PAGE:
The Watauga County Board of Education passed a resolution at its Monday night meeting publicly opposing NC Senate Bill 8 (as it is currently written) and House Bill 41 in its entirety, directing that Superintendent Marty Hemric send a letter to Representative Jonathan Jordan and Senator Dan Soucek, asking them to reconsider their co-sponsorships of those bills and to make “funding schools first” a priority.
More about the bills below, but it’s striking that this resolution passed unanimously, with all three Republicans on the board – Deborah Miller, Lee Warren, and Delora Hodges – voting to protect public education from the wholesale dismantling currently underway in Raleigh.
NC Senate Bill 8 (“No Cap on Number of Charter Schools”) passed through the Senate Committee on Education yesterday. Though Charter schools get taxpayer money, they will will not be required to provide transportation or food service to their students, one factor alone that tends to make Charter schools enclaves of privilege. New language inserted into the bill would allow revenue from “supplemental taxes” to follow the child from that district to any other charter school in any other county. (Previous law allowed for revenue from supplemental taxes to follow the child only if the child from the supplemental tax district attended a charter school located within the physical boundaries of that taxing district.) The bill retains language allowing charter schools to request capital funds from county commissioners (yikes). There is no language dealing with the practice of charter schools sending children back to traditional public schools within 45 days of a test.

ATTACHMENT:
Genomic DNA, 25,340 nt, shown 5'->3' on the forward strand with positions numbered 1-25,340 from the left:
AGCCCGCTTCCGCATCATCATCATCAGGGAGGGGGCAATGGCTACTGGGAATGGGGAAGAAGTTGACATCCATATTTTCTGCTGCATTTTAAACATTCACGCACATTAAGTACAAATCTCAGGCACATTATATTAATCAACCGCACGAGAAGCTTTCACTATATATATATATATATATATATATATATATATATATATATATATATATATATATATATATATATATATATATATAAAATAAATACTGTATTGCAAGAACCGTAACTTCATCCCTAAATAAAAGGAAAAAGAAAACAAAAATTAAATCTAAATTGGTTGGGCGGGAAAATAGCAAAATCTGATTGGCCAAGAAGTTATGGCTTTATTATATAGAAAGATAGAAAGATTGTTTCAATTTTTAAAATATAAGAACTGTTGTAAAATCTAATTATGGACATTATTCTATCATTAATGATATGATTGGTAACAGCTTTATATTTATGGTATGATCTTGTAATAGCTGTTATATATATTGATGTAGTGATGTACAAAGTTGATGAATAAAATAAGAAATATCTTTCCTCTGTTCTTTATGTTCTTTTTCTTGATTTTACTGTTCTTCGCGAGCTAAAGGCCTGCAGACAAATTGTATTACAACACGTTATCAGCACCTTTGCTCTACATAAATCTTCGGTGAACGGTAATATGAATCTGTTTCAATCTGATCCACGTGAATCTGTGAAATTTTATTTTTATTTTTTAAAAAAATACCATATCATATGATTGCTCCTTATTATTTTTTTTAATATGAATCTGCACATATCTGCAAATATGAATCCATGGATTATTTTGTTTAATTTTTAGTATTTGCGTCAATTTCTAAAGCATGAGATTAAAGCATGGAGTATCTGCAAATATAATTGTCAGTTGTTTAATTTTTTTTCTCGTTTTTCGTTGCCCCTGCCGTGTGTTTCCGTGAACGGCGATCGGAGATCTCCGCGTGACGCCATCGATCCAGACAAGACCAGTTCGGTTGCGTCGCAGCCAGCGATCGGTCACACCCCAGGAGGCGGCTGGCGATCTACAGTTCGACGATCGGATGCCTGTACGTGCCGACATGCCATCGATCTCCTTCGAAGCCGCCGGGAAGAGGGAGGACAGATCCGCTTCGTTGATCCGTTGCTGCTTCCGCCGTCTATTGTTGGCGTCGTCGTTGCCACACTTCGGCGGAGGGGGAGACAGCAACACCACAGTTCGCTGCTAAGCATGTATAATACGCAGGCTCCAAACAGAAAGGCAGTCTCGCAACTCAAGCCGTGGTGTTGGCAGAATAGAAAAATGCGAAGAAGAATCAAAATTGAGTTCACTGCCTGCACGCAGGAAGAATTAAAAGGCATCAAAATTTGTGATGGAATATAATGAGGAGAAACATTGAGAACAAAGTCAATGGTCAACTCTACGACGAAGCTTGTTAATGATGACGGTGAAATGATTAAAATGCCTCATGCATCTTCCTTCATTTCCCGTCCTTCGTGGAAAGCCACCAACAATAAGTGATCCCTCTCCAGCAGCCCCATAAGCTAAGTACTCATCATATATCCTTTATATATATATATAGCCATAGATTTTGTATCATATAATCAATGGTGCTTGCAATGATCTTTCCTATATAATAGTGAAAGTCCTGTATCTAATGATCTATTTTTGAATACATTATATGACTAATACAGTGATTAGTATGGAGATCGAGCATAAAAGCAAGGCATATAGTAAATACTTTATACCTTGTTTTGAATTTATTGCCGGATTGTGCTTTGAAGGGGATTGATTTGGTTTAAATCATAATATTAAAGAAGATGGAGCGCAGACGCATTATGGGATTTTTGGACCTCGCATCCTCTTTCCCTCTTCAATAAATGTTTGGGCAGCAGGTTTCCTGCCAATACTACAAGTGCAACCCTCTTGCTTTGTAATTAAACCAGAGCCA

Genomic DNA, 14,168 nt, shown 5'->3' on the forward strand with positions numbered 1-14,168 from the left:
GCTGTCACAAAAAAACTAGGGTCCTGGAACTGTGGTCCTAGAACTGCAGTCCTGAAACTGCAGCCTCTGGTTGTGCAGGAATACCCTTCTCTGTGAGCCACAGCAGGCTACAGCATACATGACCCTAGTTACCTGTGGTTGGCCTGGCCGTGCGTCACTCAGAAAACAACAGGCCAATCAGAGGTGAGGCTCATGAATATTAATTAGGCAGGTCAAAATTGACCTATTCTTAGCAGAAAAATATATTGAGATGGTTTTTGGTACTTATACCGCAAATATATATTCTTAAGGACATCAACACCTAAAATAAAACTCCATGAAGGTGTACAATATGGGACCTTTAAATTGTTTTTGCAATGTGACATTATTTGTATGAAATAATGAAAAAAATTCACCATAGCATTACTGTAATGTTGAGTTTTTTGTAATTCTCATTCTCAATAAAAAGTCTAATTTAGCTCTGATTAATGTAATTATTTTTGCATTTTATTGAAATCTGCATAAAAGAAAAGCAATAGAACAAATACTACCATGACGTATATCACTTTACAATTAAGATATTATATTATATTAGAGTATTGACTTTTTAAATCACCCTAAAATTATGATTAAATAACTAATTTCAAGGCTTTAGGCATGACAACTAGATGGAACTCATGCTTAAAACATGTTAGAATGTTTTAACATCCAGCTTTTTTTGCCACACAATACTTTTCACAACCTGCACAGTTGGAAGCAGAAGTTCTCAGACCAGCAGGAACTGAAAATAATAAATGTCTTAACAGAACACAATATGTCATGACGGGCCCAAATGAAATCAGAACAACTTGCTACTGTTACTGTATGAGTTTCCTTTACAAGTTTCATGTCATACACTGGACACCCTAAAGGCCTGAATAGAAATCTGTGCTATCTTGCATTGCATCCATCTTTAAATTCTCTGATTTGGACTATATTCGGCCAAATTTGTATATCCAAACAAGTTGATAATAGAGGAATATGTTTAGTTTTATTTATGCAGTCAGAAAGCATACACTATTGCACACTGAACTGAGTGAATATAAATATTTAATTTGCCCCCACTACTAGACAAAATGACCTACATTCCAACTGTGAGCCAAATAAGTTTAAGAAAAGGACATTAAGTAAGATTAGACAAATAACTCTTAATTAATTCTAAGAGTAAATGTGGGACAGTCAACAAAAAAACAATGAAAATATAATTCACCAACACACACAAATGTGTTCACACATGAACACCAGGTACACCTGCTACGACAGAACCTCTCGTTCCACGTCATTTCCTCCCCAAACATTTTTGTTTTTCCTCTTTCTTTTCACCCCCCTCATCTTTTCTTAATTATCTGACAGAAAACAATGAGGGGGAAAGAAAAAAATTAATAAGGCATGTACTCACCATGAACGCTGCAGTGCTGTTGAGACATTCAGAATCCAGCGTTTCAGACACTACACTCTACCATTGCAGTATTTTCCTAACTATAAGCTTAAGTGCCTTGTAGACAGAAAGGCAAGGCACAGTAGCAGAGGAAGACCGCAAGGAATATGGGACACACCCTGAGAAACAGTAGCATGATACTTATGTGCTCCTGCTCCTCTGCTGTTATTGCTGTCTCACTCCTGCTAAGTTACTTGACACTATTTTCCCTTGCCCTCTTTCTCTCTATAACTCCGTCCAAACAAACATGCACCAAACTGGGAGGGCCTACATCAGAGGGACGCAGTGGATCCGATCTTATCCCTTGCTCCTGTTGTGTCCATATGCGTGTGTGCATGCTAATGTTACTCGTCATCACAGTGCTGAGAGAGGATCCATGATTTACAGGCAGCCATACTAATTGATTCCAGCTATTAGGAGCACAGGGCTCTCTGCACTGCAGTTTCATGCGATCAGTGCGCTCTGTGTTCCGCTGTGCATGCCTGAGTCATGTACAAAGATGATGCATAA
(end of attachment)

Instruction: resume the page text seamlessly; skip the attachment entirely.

The most substantial change in the bill (from school boards’ perspectives) is a revenue-sharing mandate that would threaten More at Four or other early childhood education programs. These programs are funded largely from privately paid tuition and fees for summer school, revenue generated through private rentals of school board property, interest earned on local school board investment, reimbursement for indirect costs incurred for implementing mandated programs, and program-restricted funds for pre-school offerings. According to new language in Senate Bill 8, those revenue sources will now have to be shared with Charters.
House Bill 41 is an even more obvious assault on public education. It would provide $2,500 in tax vouchers to anyone willing to jerk their kids out of public schools and put them into private academies. Under this provision, a local county commission can add another $1,000 in tax vouchers to that little prize.